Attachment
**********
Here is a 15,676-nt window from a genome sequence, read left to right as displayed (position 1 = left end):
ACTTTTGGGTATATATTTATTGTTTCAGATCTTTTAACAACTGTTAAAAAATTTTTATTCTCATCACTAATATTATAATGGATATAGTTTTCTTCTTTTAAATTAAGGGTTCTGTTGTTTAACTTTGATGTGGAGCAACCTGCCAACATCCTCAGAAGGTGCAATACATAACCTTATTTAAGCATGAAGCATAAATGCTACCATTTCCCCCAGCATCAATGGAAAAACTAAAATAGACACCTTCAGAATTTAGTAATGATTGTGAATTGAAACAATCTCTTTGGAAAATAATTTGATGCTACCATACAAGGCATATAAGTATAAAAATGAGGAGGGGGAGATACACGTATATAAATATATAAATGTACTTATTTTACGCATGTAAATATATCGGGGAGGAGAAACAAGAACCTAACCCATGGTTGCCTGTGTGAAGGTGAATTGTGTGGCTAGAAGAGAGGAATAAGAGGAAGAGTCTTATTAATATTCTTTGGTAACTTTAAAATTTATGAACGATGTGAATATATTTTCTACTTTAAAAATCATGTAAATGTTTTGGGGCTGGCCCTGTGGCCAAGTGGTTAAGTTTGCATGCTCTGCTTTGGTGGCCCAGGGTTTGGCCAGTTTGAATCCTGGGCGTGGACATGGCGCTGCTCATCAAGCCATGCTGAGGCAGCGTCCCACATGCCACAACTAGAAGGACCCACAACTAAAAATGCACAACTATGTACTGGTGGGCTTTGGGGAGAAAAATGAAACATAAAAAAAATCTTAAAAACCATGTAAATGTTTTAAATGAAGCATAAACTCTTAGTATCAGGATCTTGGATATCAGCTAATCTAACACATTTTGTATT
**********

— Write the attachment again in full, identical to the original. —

Here is a 15,676-nt window from a genome sequence, read left to right as displayed (position 1 = left end):
ACTTTTGGGTATATATTTATTGTTTCAGATCTTTTAACAACTGTTAAAAAATTTTTATTCTCATCACTAATATTATAATGGATATAGTTTTCTTCTTTTAAATTAAGGGTTCTGTTGTTTAACTTTGATGTGGAGCAACCTGCCAACATCCTCAGAAGGTGCAATACATAACCTTATTTAAGCATGAAGCATAAATGCTACCATTTCCCCCAGCATCAATGGAAAAACTAAAATAGACACCTTCAGAATTTAGTAATGATTGTGAATTGAAACAATCTCTTTGGAAAATAATTTGATGCTACCATACAAGGCATATAAGTATAAAAATGAGGAGGGGGAGATACACGTATATAAATATATAAATGTACTTATTTTACGCATGTAAATATATCGGGGAGGAGAAACAAGAACCTAACCCATGGTTGCCTGTGTGAAGGTGAATTGTGTGGCTAGAAGAGAGGAATAAGAGGAAGAGTCTTATTAATATTCTTTGGTAACTTTAAAATTTATGAACGATGTGAATATATTTTCTACTTTAAAAATCATGTAAATGTTTTGGGGCTGGCCCTGTGGCCAAGTGGTTAAGTTTGCATGCTCTGCTTTGGTGGCCCAGGGTTTGGCCAGTTTGAATCCTGGGCGTGGACATGGCGCTGCTCATCAAGCCATGCTGAGGCAGCGTCCCACATGCCACAACTAGAAGGACCCACAACTAAAAATGCACAACTATGTACTGGTGGGCTTTGGGGAGAAAAATGAAACATAAAAAAAATCTTAAAAACCATGTAAATGTTTTAAATGAAGCATAAACTCTTAGTATCAGGATCTTGGATATCAGCTAATCTAACACATTTTGTATT